• Allow the student to decide how much involvement they want you to have in their practice sessions.  Step in when necessary, but do not interfere if the student learns best alone.  
  • Invite (but do not demand) your student to play for you the day before a lesson.  He or she should have pieces prepared for the lesson and performing for family is good practice.  However, some students may not wish to play for you, and this is also their decision.  
  • If your child mentions that he or she would like to quit, you have several options.  You may make the decision to keep your student in lessons, in which case you should inform the teacher of the situation.  You may discuss the problem with the student and again, discuss it with the teacher.  You may switch teachers or instruments, or you may allow your student to quit.  It is not recommended that you allow your student to quit until they have stuck with it for several months--usually these feelings pass and enjoyment follows shortly after.  
  • Your student will not always progress at the same rate.  Some days, weeks, or even months will be a struggle where others will be easy and it will seem to come naturally.  Allowing a student to quit during the periods of struggle is not advised.  If a student truly feels that he or she no longer has an interest in music during a period of ease, then it should be discussed in earnest.  

How to Manage Time During a Practice Session

Is your student stumped because they cannot fill a practice session?  Has your student lately been struggling with some aspect of their lesson?  Is work not being completed as assigned?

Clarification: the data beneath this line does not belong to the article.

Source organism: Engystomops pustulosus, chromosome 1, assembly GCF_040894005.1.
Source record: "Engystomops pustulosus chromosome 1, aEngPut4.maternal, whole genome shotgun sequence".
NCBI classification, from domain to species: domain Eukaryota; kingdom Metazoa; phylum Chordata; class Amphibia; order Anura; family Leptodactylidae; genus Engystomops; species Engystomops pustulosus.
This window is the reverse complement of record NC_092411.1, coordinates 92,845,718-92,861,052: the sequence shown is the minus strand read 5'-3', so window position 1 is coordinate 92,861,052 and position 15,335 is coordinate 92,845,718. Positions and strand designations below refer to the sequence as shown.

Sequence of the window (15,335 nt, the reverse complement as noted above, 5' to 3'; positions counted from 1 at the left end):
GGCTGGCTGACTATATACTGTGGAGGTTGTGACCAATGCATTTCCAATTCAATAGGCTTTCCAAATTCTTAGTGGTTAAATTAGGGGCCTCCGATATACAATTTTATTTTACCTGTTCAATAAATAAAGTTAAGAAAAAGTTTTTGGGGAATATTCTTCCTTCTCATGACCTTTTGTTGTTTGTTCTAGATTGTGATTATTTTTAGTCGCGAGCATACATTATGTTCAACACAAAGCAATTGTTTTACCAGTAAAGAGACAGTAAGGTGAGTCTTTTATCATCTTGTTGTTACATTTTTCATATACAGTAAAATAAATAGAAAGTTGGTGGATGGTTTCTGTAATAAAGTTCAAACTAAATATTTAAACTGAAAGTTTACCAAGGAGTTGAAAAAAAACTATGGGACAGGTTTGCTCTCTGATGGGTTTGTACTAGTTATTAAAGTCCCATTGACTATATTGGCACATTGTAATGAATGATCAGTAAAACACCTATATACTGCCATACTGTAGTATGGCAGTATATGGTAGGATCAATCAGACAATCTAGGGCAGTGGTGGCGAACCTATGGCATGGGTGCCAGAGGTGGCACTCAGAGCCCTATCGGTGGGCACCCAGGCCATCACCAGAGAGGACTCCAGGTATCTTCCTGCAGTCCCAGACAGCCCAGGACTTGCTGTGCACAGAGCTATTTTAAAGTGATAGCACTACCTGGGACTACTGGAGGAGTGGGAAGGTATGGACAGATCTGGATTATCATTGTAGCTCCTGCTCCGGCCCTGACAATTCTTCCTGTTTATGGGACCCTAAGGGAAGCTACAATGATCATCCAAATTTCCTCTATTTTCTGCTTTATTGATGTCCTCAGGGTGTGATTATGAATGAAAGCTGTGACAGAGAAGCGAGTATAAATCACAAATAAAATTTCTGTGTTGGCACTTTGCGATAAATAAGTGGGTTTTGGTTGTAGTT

There may be a simple reason for these issues--time management.  Depending on age and musical maturity, practice schedules will vary from student to student.  Most often, the following timeline will apply: 

  1. Warm-ups: Most teachers assign some sort of warm-up or series of warm-ups for students to begin with daily.  They are usually simple and very focused on individual skills.  Breathing exercises, long tones, and scales may be used as warm-ups.  
  2. Etudes and exercises: Etudes are short pieces or studies that often teach one or more skills.  They may include short pieces focusing on technique, articulation, or musicality.  
  3. Pieces: Pieces are often selected based on the level of the student.  These are works of any length that are performable.  
  4. Theory, etc.: The teacher may assign some theory work in a book or through a game or exercise to learn a musical concept in notation, history, music theory, composer study, or other area.  This is to make the student well-rounded and ensure that they understand the music they are performing.  

How much time a student spends on each section will depend on how long of a practice session the teacher has suggested.  For example, a 30-minute session would break down to 3-5 minutes for warm-up, 5-10 minutes on exercises, 5-10 minutes on pieces, and the remaining time (5+ minutes) on theory.  The teacher should suggest a breakdown that best suits the needs of the student at their current ability and attention span.